Despite continued appeals by funding bodies, universities, and academy-based professional organizations to engage in knowledge mobilization, few academic researchers have made convincing and sustained efforts to dismantle the existing dominant power architecture that orders and organizes professional merit hierarchies along the lines of publication prestige (as indicated by the reputation of publishers) rather than on the basis of readership size or publication impact. The authors encourage more academics to write for a broader public audience. After highlighting a few common reasons why so much academic writing fails to engage readers beyond specialist audiences, the authors turn to the stories of five academic writers whose books have reached hundreds of thousands of people. These five books were selected because they were published within the last 10 years, were widely read, and were based in a qualitative, ethnographic research approach. Because they wished to reflect on the unique conditions shaping work within institutions of higher education, the authors excluded journalists and professional writers and included only university faculty. The authors interviewed these five authors, asking them about their writing styles, their publication-related experiences, and the production and distribution processes of their work.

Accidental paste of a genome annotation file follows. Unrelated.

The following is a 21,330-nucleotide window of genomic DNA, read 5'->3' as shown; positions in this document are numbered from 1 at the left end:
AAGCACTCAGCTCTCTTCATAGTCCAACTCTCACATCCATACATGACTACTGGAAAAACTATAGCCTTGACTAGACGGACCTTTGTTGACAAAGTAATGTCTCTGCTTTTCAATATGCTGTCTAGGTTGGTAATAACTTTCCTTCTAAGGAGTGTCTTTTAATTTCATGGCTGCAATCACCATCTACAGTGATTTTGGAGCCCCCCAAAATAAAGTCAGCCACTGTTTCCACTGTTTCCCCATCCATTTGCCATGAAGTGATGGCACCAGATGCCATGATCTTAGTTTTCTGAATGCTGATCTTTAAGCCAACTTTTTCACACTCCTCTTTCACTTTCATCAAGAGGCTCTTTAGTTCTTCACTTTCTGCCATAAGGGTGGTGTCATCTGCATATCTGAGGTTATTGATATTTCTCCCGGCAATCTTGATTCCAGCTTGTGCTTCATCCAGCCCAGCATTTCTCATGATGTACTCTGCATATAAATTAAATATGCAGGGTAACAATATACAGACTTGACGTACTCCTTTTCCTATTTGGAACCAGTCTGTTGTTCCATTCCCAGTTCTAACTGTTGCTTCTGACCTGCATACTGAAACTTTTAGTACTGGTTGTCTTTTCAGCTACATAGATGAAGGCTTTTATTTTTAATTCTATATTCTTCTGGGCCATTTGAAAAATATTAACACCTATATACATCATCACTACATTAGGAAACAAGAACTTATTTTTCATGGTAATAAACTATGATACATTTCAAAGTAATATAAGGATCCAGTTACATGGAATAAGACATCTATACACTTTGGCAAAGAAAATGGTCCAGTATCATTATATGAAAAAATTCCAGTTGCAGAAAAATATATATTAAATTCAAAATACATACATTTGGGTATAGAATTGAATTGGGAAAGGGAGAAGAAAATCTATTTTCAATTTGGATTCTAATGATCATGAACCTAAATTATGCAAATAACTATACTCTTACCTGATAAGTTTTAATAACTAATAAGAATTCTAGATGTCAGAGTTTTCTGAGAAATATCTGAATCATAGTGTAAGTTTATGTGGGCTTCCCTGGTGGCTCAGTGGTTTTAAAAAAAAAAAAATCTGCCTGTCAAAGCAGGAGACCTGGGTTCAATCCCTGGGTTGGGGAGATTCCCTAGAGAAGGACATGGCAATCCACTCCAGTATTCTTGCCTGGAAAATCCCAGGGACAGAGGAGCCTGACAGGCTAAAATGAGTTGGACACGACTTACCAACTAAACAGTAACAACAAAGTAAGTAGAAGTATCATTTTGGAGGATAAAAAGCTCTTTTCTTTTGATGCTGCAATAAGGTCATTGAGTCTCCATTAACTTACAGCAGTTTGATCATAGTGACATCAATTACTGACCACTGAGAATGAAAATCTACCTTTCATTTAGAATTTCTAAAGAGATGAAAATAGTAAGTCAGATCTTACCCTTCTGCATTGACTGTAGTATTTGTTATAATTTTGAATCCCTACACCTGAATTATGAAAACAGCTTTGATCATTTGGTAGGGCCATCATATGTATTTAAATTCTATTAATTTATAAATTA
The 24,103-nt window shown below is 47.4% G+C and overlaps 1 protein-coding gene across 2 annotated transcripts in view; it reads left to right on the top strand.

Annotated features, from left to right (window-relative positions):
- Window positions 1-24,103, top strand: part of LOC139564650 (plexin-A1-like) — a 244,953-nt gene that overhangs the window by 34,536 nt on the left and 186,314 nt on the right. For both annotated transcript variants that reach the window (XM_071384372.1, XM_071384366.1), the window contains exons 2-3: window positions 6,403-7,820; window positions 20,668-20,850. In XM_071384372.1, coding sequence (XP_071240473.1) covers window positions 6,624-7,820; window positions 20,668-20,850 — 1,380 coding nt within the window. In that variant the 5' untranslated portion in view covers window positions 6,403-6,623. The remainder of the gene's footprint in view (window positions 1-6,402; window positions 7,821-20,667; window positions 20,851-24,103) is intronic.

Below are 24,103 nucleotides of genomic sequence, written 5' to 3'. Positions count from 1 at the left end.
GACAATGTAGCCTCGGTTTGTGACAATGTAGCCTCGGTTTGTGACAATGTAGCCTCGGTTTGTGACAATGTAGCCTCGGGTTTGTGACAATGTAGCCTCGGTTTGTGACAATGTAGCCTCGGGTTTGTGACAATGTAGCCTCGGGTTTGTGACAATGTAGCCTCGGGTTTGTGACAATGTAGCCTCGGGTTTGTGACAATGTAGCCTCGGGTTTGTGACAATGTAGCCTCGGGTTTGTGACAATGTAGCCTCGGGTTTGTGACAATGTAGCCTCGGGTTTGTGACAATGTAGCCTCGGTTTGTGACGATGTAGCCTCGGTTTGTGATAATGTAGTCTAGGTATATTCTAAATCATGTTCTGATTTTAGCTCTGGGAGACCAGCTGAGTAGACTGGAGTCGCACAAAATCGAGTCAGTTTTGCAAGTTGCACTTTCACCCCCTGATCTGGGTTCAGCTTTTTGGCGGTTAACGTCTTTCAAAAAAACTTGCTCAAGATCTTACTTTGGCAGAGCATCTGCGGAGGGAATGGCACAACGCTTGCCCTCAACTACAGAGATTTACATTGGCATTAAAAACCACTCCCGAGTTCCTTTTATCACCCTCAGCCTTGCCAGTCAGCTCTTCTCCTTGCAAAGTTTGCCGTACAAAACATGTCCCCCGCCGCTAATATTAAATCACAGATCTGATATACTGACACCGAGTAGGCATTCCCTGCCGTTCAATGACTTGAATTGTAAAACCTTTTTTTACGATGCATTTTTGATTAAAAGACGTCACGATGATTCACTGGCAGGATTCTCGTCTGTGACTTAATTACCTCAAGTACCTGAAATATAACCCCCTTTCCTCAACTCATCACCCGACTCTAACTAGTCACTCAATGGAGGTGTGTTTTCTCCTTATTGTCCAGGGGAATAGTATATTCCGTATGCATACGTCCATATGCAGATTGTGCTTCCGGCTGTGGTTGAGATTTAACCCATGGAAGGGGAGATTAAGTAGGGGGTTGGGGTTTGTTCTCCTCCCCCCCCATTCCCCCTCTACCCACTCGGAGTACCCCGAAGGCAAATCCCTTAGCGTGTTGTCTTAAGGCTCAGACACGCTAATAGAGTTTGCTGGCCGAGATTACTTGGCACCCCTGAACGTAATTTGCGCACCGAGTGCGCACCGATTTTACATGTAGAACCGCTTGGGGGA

This chapter considers the relations between disability and the political in contemporary societies. This includes a discussion of possibilities of human agency and social movement capacities in the disability field. The analysis discusses several models of disability and statuses of bodies, which are evident in theory, movement advocacy, and public policy. These are the personal tragedy and worthy poor model, the biomedical model, the social model, the human rights model, and the psychoemotional model of disability. The chapter then examines activism as a repertoire of activities and roles taking place in various jurisdictional spaces and territorial scales of mobilization. The chapter next analyzes three forms of social injustices and advocacy strategies pursued by contemporary disability rights movements: activism centered on recognition, redistribution, and representation. Concluding observations call on the need to examine disability and the struggle for social justice in relation to a politics of cultural recognition and identity, a politics of socioeconomic redistribution of material goods and services, and a politics of democratic representation that combines conventional and alternative modes of decision-making. Over time, the mix and style of activism may shift at the level of the individual or family, the agency or movement organization, or the national and international sectors. This gives disability activism and the struggle for social justice dynamic qualities enacted through symbolic, materialist, and political concerns in interaction with public and private authorities.
Dean Lusher, Peng Wang, Julia Brennecke, Julien Brailly, Malick Faye, and Colin Gallagher